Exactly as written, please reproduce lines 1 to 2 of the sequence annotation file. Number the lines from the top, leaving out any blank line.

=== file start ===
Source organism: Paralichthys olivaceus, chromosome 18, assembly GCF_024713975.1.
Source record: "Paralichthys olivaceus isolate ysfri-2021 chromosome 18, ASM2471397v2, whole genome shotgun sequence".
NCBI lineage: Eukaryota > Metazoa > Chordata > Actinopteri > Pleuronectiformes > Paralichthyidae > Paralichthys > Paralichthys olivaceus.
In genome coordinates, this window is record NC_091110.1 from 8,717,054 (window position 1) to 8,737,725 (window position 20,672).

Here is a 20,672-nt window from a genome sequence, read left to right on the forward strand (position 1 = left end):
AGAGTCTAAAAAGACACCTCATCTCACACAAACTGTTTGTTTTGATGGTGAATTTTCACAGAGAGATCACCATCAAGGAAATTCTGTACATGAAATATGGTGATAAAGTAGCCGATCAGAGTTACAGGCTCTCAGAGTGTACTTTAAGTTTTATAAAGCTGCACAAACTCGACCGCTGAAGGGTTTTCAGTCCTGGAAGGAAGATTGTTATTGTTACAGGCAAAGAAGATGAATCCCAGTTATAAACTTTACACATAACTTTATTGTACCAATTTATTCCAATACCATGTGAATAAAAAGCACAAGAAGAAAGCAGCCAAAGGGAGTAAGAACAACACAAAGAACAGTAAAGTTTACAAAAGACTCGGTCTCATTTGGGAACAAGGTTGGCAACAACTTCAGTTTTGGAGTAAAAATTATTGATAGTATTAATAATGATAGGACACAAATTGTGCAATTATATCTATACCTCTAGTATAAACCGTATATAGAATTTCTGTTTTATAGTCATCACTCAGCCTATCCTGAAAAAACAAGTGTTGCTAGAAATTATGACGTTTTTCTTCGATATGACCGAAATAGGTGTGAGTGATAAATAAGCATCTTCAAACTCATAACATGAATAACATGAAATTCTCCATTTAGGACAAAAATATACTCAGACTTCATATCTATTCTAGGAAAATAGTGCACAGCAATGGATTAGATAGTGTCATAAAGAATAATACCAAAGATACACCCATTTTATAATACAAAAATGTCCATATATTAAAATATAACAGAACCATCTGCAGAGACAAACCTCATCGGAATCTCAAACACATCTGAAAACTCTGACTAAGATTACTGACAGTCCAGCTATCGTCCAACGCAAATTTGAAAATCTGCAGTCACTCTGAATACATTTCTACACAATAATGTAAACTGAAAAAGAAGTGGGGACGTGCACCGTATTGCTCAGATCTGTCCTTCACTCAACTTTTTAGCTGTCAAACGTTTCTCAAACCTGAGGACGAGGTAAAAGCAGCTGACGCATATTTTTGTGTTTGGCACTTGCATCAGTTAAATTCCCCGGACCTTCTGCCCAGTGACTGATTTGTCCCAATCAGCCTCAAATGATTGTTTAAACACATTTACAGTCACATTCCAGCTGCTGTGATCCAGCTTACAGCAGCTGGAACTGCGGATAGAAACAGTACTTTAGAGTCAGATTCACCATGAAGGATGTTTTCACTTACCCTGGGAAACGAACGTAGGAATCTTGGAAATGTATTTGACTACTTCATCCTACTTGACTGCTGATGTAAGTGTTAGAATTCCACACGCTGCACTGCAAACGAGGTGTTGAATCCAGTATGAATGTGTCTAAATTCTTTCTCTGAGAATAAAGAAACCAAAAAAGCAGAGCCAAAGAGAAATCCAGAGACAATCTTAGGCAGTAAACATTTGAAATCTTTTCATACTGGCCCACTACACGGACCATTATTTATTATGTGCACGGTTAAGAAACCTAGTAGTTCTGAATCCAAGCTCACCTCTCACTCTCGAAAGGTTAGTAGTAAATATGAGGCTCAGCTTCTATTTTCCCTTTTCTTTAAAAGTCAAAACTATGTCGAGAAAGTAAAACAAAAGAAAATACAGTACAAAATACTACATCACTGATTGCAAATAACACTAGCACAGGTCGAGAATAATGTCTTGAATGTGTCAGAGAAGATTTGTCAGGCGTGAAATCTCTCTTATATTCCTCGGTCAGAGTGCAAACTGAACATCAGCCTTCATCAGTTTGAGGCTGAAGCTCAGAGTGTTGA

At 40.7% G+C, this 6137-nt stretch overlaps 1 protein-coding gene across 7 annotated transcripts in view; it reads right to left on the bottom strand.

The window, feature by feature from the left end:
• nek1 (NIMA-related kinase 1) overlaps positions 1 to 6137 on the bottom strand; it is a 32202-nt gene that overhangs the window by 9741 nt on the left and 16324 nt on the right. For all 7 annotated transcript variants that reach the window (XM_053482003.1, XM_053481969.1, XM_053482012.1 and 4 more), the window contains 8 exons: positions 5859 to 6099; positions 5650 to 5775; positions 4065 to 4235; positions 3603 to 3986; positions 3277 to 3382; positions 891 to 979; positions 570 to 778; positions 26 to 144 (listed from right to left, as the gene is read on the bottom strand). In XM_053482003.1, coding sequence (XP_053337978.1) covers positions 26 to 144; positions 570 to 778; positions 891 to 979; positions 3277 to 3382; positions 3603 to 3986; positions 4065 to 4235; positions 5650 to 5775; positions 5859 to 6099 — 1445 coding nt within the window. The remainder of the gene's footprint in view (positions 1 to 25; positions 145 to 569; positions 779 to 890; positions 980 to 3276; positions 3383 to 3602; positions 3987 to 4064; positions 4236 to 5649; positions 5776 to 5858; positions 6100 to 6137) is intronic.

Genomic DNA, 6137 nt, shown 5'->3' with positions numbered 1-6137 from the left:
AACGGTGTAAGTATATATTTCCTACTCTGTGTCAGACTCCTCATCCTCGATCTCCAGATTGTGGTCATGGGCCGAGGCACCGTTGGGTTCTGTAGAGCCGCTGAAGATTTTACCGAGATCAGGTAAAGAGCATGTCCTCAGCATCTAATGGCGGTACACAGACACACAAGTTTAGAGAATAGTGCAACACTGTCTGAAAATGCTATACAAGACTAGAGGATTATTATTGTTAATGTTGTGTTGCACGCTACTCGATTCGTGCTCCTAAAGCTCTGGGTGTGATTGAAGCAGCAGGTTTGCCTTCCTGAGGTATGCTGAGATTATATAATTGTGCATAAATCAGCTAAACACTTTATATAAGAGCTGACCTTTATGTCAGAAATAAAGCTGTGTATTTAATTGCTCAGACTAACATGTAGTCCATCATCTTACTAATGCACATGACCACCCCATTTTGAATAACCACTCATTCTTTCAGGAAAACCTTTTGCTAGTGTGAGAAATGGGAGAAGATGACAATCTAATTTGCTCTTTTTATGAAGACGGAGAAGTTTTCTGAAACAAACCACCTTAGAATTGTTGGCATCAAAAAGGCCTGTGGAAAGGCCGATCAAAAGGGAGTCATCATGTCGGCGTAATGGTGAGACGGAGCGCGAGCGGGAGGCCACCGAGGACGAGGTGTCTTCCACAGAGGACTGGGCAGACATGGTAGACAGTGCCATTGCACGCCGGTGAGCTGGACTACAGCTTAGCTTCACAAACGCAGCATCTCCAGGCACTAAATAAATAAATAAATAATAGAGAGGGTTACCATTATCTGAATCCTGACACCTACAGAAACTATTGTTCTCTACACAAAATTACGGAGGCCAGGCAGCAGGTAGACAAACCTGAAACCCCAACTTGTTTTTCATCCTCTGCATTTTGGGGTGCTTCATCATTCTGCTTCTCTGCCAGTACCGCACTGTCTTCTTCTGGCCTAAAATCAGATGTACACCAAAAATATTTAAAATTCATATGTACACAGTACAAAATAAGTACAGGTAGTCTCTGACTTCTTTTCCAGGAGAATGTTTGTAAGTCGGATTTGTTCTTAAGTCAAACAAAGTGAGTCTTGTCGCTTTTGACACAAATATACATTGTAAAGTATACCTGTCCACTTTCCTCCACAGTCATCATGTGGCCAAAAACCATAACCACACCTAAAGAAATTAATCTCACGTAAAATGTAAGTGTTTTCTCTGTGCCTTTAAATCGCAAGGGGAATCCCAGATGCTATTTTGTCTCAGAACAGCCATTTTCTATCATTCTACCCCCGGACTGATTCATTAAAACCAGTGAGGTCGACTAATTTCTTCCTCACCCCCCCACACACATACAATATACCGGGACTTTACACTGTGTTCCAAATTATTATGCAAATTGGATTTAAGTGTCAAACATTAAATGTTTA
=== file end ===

Source organism: Paralichthys olivaceus, chromosome 18, assembly GCF_024713975.1.
Source record: "Paralichthys olivaceus isolate ysfri-2021 chromosome 18, ASM2471397v2, whole genome shotgun sequence".